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Graphene Unveils a Quantum Quirk: Electrons Fractionalize Without a Magnetic Field

Graphene Unveils a Quantum Quirk: Electrons Fractionalize Without a Magnetic Field


In the realm of physics, the electron has long stood as a fundamental unit, carrying a single negative charge crucial for electricity. However, recent discoveries have plunged this understanding into a realm of wonder, revealing that electrons can split into fractional charges under certain conditions. This quantum anomaly, known as the “fractional quantum Hall effect,” has been witnessed only a few times, typically requiring immense magnetic fields to manifest.

This five-layer graphene is a material system where many good surprises happen.

MIT physicists have now observed this fractional charge effect in a surprisingly simple setup: five layers of graphene, a material derived from graphite. This configuration allows electrons to exhibit fractional charges without the need for external magnetic fields, marking a significant departure from previous observations.

Graphene, known for its exceptional properties even in single layers, has shown an even more intriguing behavior when arranged in a five-layered structure. This arrangement, similar to steps on a staircase, creates the right conditions for electrons to slow down, interact, and consequently, fractionalize their charges. This discovery not only deepens our understanding of quantum physics but also opens up new possibilities for fault-tolerant quantum computing, as these fractional charges could potentially serve as more robust qubits.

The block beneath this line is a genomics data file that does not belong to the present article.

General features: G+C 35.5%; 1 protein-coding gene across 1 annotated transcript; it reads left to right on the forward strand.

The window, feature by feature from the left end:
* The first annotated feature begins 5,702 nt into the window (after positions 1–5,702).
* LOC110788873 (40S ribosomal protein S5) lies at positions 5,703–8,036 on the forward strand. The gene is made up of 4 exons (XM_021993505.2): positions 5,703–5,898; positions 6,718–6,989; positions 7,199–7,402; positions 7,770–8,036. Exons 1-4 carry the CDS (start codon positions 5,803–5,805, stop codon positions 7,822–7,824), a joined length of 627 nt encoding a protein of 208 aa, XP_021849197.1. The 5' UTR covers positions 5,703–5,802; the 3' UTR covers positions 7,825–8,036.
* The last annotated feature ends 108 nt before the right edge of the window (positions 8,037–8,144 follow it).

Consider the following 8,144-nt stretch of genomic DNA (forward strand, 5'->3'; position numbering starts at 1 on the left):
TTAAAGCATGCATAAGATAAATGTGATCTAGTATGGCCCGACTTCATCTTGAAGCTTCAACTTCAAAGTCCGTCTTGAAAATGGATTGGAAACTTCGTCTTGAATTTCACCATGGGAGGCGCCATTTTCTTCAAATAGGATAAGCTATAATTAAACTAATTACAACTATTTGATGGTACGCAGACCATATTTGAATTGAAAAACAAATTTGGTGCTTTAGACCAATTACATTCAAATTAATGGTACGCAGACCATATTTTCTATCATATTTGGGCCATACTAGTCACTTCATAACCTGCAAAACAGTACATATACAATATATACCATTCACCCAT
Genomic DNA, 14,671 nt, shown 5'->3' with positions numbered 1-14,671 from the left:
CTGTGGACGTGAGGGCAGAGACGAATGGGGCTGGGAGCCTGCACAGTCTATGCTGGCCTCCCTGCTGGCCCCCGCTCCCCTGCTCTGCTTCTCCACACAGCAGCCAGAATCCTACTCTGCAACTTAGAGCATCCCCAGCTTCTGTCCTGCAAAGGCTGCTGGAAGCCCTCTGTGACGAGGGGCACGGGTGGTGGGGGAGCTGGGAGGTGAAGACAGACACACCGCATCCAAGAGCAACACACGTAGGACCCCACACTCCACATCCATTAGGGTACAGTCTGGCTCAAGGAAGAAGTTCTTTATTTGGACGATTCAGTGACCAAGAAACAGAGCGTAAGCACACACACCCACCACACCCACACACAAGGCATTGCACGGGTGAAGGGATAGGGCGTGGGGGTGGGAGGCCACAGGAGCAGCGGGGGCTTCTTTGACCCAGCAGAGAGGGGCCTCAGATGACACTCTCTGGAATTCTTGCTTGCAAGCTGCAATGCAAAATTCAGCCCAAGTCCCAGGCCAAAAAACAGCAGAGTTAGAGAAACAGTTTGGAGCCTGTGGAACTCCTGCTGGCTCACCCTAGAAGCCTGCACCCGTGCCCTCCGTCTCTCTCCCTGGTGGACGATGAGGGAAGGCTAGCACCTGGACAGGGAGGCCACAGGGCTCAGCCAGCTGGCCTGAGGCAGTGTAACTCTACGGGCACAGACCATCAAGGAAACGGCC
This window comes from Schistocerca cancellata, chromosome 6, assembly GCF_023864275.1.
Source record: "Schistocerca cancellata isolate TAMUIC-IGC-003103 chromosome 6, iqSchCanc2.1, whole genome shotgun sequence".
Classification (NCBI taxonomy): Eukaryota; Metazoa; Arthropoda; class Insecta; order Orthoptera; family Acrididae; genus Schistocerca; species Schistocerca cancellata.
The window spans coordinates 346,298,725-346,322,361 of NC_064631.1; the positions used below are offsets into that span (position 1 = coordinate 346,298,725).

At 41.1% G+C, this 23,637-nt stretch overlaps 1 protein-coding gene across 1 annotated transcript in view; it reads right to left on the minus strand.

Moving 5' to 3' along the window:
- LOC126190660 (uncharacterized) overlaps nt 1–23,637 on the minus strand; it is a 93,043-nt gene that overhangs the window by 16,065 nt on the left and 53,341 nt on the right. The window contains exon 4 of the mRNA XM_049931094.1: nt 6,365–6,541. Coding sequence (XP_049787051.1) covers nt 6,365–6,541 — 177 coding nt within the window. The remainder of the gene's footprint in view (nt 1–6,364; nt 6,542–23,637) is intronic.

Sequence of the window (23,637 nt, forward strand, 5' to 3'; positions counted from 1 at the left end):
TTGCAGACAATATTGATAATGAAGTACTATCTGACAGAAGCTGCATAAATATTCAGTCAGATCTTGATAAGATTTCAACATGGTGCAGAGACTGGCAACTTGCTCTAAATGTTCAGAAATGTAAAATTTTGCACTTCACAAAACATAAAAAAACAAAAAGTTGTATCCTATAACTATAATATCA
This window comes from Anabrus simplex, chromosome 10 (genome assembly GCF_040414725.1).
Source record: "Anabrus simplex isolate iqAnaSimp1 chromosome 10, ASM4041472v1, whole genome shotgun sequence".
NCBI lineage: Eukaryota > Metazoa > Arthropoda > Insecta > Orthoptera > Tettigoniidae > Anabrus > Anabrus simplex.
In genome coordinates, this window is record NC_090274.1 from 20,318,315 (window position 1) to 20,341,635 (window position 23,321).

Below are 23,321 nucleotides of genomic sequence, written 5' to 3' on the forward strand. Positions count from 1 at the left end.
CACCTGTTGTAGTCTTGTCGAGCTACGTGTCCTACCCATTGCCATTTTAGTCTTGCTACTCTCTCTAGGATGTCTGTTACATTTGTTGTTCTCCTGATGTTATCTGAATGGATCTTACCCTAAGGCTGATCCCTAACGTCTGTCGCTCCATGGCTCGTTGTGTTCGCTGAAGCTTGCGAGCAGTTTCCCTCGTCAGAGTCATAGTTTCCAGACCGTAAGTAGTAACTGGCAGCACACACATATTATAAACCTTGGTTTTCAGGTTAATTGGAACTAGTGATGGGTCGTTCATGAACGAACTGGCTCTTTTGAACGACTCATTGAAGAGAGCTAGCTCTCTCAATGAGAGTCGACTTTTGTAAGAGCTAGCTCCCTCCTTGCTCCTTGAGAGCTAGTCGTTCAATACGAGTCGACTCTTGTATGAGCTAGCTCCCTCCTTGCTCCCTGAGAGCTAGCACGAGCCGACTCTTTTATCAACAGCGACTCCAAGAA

The discovery is groundbreaking, particularly because graphene was not previously expected to exhibit such quantum phenomena. The observation of the fractional quantum anomalous Hall effect in graphene introduces a new dimension to the material’s versatility, including its potential as a superconductor.

This research, supported by the Sloan Foundation and the National Science Foundation, continues to explore the myriad electronic states possible within multilayer graphene structures. The implications of these findings are vast, suggesting that graphene could play a central role in the development of next-generation quantum technologies.

The original article can be found in the Nature Journal. Courtesy MIT news.

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Dr. Ravindra Shinde is the editor-in-chief and the founder of The Science Dev. He is also a research scientist at the University of Twente, the Netherlands. His research interests include computational physics, computational materials, quantum chemistry, and exascale computing. His mission is to disseminate cutting-edge research to the world through succinct and engaging cover stories.

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